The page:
More than a tenth of The Times‘ core readers who have internet access have now paid to subscribe to the paper’s website or its web-and-print bundle, according to research. But that falls to only a tiny proportion of news consumers as a whole.
Of existing Times readers who have the internet…
– 35% have stopped replaced it with an alternative free site
– 51% percent have stopped but have not switched to another site
– 14% have subscribed to The Times in some form (one off payment, monthly sub or bundled subscription with the newspaper itself).
Amongst all news readers who nevertheless occasionally read The Times site before the switch…
– 41% have stopped replaced it with an alternative free site
– 58% have stopped replaced it with an alternative free site
– 0.6% have subscribed to The Times in some form
The stats are more useful than traffic metrics from the likes of comScore (NSDQ: SCOR) because they ask actual readers how they have responded to the Times‘ strategy. Though they’re still not fully accurate official stats from News International, which recently reported a combined 105,000 online payment events in the first four months, half of them being subscribers.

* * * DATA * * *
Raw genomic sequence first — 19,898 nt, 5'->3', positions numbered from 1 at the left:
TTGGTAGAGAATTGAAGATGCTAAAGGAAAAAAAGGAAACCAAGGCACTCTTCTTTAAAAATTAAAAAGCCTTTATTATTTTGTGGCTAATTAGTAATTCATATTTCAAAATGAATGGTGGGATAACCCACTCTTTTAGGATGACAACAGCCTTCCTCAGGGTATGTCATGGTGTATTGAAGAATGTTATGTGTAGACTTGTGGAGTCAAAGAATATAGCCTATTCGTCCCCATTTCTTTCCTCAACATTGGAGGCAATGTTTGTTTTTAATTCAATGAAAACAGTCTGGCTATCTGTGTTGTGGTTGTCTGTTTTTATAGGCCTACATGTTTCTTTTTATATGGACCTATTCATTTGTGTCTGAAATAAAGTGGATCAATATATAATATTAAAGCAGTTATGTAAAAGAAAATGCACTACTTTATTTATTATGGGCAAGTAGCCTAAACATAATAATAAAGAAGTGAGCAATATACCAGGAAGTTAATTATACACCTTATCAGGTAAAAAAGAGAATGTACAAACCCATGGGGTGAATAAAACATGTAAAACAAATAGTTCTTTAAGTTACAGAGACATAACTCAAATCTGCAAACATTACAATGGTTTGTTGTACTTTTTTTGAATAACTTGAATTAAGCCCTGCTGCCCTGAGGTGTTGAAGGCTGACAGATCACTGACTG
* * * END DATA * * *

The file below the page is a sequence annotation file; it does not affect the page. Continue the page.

“So far, virtually none of the predictions about what would happen have turned out to be correct,” News international’s strategy and production development director Dominic Young told the Westminster Media Forum. “Wee’ve had a very, very encouraging start to what will hopefully develop in to something bigger.”
BBC News has been the big beneficiary of the Times’ strategy, according to the research – of those who have turned to alternative free sites, a majority of Times readers, 54 percent, have gone to that site, Oliver said.
“The BBC is able to put greater resources in to their news sites and are required not to charge for it – that can’t help but influence the market,” Young responded.
“The presence of something so large in the market does and must influence the decisions that people make. It’s important that it’s not allowed to negatively impact the emergence of new models.”
Oliver’s firm has surveyed news consumers’ attitudes and found newspaper sites to be but a small part of the overall mix. “Less than 10 percent of (respondents’) online news consumption is attributable to the website of the respondent’s claimed favourite newspaper,” he said. “News on the web is very promiscuous, as opposed to newspaper readers, which tend to be very loyal and specific.”
If publishers pick a micropayment model for a paid news site, they would need to find a five to 10% take-up to find income which is greater than their current advertising income, Oliver said.